Another View: The procurement train is leaving the platform
A quiet revolution, fueled both by the Federal Activities Inventory Reform Act and by acquisition work force realities, is transforming the way government buys. The view'long held by the procurement community'that contracting is an inherently governmental function is beginning to crumble.
Agencies are contracting out contracting. An increasing number are listing contracting activities on their FAIR Act inventories as noninherently governmental functions. In fact, I am aware of several agencies that have proceeded with competitive sourcing for segments of their procurement functions, such as contract specialist, procurement policy analyst, and procurement management review and assessment. Others have used the so-called direct conversion authority of Office of Management and Budget Circular A-76 to outsource services.
The types of work and methods of contracting vary. Some agencies use staff augmentation contracts'that is, time-and-materials or labor hour contracts'to perform administrative functions. Others contract out for staff support or for specific periods of heavy workloads or to help with procurement shop backlogs.
But not all contracting out of the contracting functions involves low-level staff augmentation. Agencies are also beginning to ask contractors to provide new ways for them to do business.
In these situations, the government can be the winner. What a good acquisition support contractor can bring is a work force experienced with many agencies, not only in providing assistance but also in solving problems, applying previously used, successful best practices, and innovating new processes and techniques.
Plus, the contractor has more flexibility to deliver just-in-time skills from experts who are not needed full time. All of these capabilities can help broaden the solution set and perspective of the agency contracting shop. The contractor can facilitate change while performing and then transforming the contracting functions.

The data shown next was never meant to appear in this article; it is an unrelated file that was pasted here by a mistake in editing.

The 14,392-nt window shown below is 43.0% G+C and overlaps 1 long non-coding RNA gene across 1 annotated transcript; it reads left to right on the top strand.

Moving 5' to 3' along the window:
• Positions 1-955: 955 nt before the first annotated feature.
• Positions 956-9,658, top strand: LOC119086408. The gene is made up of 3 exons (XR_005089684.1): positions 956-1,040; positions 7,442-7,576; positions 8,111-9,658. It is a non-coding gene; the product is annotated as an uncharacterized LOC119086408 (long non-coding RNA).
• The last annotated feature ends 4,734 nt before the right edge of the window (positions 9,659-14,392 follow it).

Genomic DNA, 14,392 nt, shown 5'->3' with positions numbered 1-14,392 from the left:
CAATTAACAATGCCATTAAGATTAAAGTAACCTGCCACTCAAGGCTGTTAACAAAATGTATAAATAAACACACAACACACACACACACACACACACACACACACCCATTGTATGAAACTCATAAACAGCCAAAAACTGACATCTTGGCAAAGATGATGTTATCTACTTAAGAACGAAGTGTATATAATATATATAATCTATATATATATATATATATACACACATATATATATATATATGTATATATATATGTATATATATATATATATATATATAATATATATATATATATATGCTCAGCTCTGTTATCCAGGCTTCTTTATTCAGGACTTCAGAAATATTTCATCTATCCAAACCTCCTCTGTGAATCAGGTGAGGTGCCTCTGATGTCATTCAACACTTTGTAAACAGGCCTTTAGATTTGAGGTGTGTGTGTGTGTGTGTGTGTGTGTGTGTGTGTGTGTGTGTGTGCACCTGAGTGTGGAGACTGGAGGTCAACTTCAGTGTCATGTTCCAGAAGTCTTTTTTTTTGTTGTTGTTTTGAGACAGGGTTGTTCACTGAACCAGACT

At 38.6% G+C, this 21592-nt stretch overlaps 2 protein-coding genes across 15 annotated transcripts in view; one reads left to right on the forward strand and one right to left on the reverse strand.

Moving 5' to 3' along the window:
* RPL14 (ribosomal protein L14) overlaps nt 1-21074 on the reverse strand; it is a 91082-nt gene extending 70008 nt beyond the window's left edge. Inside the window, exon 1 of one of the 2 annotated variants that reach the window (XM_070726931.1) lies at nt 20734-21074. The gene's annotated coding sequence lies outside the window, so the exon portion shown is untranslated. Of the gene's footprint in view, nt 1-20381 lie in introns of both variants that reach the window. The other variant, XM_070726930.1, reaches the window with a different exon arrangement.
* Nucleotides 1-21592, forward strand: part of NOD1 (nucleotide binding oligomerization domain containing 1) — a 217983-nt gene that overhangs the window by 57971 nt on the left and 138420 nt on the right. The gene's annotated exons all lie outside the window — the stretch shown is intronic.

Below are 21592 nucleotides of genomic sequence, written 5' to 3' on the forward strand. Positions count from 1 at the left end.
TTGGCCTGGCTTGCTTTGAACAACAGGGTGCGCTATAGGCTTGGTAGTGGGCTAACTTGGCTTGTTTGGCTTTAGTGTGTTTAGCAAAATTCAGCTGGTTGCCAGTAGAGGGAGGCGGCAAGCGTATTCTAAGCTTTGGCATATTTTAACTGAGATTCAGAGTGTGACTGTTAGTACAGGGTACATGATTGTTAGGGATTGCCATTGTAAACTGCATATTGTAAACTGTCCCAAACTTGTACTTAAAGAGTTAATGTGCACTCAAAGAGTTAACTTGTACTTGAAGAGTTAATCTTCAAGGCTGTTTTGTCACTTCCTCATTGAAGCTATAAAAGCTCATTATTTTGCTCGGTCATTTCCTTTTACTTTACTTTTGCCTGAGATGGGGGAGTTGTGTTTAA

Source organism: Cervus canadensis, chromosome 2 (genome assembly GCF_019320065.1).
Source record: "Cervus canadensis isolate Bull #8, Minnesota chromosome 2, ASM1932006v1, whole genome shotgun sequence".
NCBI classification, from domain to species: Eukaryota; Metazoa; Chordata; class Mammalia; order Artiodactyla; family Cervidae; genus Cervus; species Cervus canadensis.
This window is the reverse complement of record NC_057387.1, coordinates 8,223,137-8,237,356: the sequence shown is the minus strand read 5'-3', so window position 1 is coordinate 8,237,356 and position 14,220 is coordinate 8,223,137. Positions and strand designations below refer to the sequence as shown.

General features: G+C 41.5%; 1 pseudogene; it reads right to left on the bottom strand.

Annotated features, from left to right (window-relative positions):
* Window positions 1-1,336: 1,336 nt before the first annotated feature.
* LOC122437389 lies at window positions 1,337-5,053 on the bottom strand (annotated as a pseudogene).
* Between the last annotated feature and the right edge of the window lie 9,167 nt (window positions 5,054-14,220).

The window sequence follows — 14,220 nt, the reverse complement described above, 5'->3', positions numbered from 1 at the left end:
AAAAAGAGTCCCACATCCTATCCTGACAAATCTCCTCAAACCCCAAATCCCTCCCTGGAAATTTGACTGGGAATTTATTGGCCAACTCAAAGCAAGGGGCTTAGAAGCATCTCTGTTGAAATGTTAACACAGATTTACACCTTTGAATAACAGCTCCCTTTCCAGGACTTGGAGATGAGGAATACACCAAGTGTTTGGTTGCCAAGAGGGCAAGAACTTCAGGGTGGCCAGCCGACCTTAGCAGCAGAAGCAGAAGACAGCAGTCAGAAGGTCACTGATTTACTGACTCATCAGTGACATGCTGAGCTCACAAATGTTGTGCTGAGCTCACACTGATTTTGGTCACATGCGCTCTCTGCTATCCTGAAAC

This transformation is essential. If not taken up by agency procurement executives, it will soon be taken out of their hands. I base this on four key change indicators.
First, there was OMB's replacement of the Procurement Executives Council with the Federal Acquisition Council, with a somewhat different membership. Second, there is the proposed Services Acquisition Reform Act provision for noncareer, politically appointed chief acquisition officers. Third, the General Accounting Office started to assess the strengths and weaknesses of agencies' procurement processes and to identify opportunities for improvements.
And fourth, but certainly not least, are the comments of Rep. Tom Davis (R-Va.), chairman of the House Government Reform Committee, in March: 'Improvements to the federal procurement system and agency reorganization legislation could lead to billions of dollars in savings for the government and taxpayers.'
Billions? Carl Sagan said it best: 'Evolve or die.' It applies to the way the government buys. Bob Welch, formerly a federal senior procurement executive, is a partner at Acquisition Solutions Inc., www.acquisitionsolutions.com, of Oakton, Va.